Monday, June 27, 2011

A Quiet Morning

The sun had been up for 45 minutes when I arrived at Great meadows this morning. It was quiet. The water was calm. There was no wind. So after a couple quick squirts of bug spray, I wandered to see what I could photograph.

The Great Blue Heron was by the bridge. Uncharacteristically he wasn't in the water. When I stepped on the bridge the water started churning as large carp scrambled in each direction. A little further up the dike it seemed like 30 geese were congregating. Some were starting their morning hygiene rituals. I liked in this silhouette how the tips of the feathers are separated as it flapped after dunking several times.

Light Chronicle | Photography: GM20110627 &emdash;

Light Chronicle | Photography: GM20110627 &emdash;


The Cat Tail Reeds are getting quite tall, so it's tough to see out into the impoundments except where there are openings, or benches to stand upon. Today, my eye seemed to be attracted to small little details and the way the morning light shone upon objects.

Light Chronicle | Photography: GM20110627 &emdash;
I liked the reflection off the back and the contrast with the cat tail.

Light Chronicle | Photography: GM20110627 &emdash;
The light makes all the feather detail visible...this made up for the lousy location.

Light Chronicle | Photography: GM20110627 &emdash;
I first noticed how the dew on the grape leaves beaded on the tips of the leaves. The pattern leads you around to the fly.

Light Chronicle | Photography: GM20110627 &emdash;
I was hoping this was a Double Tooth Prominent because of the leaf...but I was wrong.

Light Chronicle | Photography: GM20110627 &emdash;
My guide to Massachusetts Dragon and Damselflies is on order. This is a Damselfly.

Light Chronicle | Photography: GM20110627 &emdash;
The bees were busy pollinating the Milk Weed

Light Chronicle | Photography: GM20110627 &emdash;
Daisy Fleabane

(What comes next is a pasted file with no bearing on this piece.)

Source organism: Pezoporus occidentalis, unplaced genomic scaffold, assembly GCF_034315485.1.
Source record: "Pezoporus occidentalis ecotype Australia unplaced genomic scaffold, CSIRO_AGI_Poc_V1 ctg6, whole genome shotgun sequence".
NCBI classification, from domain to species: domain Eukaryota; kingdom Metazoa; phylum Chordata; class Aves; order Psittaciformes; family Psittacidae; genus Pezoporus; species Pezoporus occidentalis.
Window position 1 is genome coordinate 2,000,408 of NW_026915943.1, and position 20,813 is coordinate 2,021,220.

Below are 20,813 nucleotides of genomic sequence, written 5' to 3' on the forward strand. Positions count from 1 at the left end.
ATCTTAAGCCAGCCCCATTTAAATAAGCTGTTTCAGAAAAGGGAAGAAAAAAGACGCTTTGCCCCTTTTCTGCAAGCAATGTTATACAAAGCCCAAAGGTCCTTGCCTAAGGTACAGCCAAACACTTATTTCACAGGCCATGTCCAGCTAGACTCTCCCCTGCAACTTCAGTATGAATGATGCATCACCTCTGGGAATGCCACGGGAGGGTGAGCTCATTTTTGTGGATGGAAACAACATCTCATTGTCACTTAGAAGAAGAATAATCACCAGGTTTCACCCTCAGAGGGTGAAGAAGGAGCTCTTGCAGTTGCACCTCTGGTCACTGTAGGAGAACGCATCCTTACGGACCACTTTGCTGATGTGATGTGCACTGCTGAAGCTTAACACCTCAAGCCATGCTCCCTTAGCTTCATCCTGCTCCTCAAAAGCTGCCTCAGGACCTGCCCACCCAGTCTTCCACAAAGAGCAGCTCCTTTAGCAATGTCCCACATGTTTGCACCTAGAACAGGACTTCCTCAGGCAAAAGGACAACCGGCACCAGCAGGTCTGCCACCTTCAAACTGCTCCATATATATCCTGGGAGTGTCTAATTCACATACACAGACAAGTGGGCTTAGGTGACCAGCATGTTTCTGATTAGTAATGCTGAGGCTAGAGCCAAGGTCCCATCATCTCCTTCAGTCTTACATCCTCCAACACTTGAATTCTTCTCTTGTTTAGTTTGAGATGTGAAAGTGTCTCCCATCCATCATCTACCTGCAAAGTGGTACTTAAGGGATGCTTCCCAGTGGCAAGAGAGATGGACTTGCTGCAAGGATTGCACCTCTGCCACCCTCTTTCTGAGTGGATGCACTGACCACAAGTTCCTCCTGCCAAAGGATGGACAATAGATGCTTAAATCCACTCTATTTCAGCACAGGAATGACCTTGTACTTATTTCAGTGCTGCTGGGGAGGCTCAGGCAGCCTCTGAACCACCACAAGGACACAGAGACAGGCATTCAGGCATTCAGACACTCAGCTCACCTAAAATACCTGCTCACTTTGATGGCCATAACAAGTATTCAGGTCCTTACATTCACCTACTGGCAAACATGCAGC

Light Chronicle | Photography: GM20110627 &emdash;
I love the detail on the cap

Light Chronicle | Photography: GM20110627 &emdash;
A caught this chipmunk dashing into his den...then waited for him to poke his head out

Light Chronicle | Photography: GM20110627 &emdash;
An adolescent gosling, looking more like an adult than a chick.



Some other highlights of my walk that eluded photographic capture included more sightings of the Virginia Rail, the Belted Kingfisher was hanging out on the snag in the river near the river refuge entrance, there was also another rail that I couldn't see well enough to identify in the reeds near the river entrance.

Friday, June 24, 2011

Reunited

At long last my beloved Nikon D300 has been repaired and returned. I've been dying to give it a work out at Great Meadows. When the weather was good, my Achilles was acting up and I could barely walk. Now that my foot is fine the weather has been rainy. Today the weather was just drizzly, so in spite of everything I headed to the refuge mid-morning.

The parking lot was pretty deserted, but the US F&WS crew soon arrived with their pickups, canoes, and personal flotation devices. This crew was pulling the water chestnuts. I had been hoping they were going to look for volunteers like last year. I thought it would be cool to bring my camera along. If the sun ever comes out these kids will have a great tan by the time they finish.

Light Chronicle | Photography: GM20110624 &emdash;

Light Chronicle | Photography: GM20110624 &emdash;

While the weather wasn't cooperating, this Marsh Wren was. This pose with the Marsh Wren grasping two reeds is a classic.

Light Chronicle | Photography: GM20110624 &emdash;

Light Chronicle | Photography: GM20110624 &emdash;

A little further down the Dike Trail, I encountered a Red-Winged Blackbird in a tree. I was amazed at how close I was able to get before he decided to fly. (This photo is not cropped.)

Light Chronicle | Photography: GM20110624 &emdash;


On the backside of the upper impoundment I encountered the Virginia Rail. When I first saw them the mother and baby were nearby. The baby was a cute black cotton ball of a bird. Mom quickly escorted the baby deeper into the reeds where light and prying eyes do not penetrate.